Recycled Lives: A History of Reincarnation in Blavatsky's Theosophy (Oxford Studies in Western Esotericism)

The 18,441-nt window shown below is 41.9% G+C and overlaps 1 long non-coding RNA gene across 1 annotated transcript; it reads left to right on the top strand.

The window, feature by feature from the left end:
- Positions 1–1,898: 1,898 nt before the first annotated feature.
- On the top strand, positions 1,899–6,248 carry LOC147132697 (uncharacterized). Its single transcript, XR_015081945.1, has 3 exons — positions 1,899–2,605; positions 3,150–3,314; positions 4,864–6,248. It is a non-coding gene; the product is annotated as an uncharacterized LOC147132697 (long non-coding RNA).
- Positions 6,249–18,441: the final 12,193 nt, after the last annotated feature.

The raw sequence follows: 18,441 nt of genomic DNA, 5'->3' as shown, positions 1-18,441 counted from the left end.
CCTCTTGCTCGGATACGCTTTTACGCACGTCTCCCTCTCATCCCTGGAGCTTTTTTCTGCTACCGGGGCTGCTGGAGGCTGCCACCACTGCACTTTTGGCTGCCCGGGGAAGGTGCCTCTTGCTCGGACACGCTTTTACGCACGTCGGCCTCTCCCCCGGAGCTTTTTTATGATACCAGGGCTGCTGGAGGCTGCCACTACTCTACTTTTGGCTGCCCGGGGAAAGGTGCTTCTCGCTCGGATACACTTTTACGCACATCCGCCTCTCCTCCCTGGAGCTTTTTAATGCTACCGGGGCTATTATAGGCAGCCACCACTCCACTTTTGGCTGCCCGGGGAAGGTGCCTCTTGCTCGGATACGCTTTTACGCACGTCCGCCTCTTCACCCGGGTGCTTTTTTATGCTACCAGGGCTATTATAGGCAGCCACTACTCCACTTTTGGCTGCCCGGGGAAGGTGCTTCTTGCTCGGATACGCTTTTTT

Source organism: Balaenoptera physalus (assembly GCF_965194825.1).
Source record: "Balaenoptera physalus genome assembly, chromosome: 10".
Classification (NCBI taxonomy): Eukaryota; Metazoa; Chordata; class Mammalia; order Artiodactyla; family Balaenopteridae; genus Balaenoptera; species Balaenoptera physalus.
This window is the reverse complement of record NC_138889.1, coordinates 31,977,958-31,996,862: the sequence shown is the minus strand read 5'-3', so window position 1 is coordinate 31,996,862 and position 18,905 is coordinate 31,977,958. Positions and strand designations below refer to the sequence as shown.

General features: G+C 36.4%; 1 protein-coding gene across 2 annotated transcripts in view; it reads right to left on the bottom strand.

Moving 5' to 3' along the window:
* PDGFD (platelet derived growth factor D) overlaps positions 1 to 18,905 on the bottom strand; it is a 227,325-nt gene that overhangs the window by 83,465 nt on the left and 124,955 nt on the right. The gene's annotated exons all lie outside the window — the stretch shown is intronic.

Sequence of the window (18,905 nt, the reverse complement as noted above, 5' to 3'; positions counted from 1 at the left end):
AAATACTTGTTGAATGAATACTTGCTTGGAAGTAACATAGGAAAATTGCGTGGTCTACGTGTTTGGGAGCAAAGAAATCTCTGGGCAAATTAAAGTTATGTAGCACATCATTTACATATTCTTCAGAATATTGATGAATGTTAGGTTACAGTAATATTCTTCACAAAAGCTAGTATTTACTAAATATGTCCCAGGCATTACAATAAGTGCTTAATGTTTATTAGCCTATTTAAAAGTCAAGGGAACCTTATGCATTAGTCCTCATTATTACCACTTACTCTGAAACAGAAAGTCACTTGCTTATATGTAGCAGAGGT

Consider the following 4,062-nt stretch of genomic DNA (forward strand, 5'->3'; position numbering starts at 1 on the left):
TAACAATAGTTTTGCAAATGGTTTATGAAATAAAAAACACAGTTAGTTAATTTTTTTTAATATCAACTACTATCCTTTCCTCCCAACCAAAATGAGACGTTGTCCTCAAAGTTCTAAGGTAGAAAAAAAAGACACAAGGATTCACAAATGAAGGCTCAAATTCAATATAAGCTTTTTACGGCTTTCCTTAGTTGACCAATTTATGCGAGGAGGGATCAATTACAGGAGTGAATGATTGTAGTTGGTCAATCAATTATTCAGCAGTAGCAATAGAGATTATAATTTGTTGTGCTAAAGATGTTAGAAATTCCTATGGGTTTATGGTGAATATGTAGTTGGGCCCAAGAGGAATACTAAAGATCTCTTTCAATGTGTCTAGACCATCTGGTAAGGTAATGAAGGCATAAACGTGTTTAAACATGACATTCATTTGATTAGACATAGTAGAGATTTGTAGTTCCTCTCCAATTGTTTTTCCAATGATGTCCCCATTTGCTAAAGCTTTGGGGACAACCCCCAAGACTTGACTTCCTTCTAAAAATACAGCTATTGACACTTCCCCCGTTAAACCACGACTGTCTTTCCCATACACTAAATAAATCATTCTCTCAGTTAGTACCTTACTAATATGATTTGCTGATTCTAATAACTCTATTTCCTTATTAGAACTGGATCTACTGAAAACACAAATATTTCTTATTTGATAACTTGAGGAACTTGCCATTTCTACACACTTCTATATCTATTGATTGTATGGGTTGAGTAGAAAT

A sizeable minority of people with no particular connection to Eastern religions now believe in reincarnation. The rise in popularity of this belief over the last century and a half is directly traceable to the impact of the nineteenth century's largest and most influential Western esoteric movement, the Theosophical Society. In Recycled Lives, Julie Chajes looks at the rebirth doctrines of the matriarch of Theosophy, the controversial occultist Helena Petrovna Blavatsky (1831-1891). Examining her teachings in detail, Chajes places them in the context of multiple dimensions of nineteenth-century intellectual and cultural life. In particular, she explores Blavatsky's readings (and misreadings) of Spiritualist currents, scientific theories, Platonism, and Hindu and Buddhist thought. These in turn are set in relief against broader nineteenth-century American and European trends. The chapters come together to reveal the contours of a modern perspective on reincarnation that is inseparable from the nineteenth-century discourses within which it emerged, and which has shaped how people in the West tend to view reincarnation today.
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